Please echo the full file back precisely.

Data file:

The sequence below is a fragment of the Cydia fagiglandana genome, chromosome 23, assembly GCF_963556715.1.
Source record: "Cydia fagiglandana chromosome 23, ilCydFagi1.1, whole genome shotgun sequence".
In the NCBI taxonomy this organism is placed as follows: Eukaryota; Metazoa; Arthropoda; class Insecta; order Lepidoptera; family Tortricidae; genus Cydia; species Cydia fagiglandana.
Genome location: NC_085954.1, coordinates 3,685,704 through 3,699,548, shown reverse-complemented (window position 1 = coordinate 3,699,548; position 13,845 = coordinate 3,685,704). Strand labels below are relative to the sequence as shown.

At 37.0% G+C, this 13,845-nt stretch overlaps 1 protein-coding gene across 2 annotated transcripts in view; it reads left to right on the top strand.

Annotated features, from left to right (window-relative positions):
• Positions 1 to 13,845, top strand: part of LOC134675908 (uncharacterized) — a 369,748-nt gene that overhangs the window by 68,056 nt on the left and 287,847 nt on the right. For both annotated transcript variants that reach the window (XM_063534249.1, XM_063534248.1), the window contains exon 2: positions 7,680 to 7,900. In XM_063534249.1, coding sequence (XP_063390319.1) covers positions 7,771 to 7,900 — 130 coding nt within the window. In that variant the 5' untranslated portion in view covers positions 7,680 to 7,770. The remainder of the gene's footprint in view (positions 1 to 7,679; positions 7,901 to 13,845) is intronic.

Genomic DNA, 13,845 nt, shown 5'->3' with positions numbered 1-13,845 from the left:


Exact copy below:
The sequence below is a fragment of the Cydia fagiglandana genome, chromosome 23, assembly GCF_963556715.1.
Source record: "Cydia fagiglandana chromosome 23, ilCydFagi1.1, whole genome shotgun sequence".
In the NCBI taxonomy this organism is placed as follows: Eukaryota; Metazoa; Arthropoda; class Insecta; order Lepidoptera; family Tortricidae; genus Cydia; species Cydia fagiglandana.
Genome location: NC_085954.1, coordinates 3,685,704 through 3,699,548, shown reverse-complemented (window position 1 = coordinate 3,699,548; position 13,845 = coordinate 3,685,704). Strand labels below are relative to the sequence as shown.

At 37.0% G+C, this 13,845-nt stretch overlaps 1 protein-coding gene across 2 annotated transcripts in view; it reads left to right on the top strand.

Annotated features, from left to right (window-relative positions):
• Positions 1 to 13,845, top strand: part of LOC134675908 (uncharacterized) — a 369,748-nt gene that overhangs the window by 68,056 nt on the left and 287,847 nt on the right. For both annotated transcript variants that reach the window (XM_063534249.1, XM_063534248.1), the window contains exon 2: positions 7,680 to 7,900. In XM_063534249.1, coding sequence (XP_063390319.1) covers positions 7,771 to 7,900 — 130 coding nt within the window. In that variant the 5' untranslated portion in view covers positions 7,680 to 7,770. The remainder of the gene's footprint in view (positions 1 to 7,679; positions 7,901 to 13,845) is intronic.

Genomic DNA, 13,845 nt, shown 5'->3' with positions numbered 1-13,845 from the left: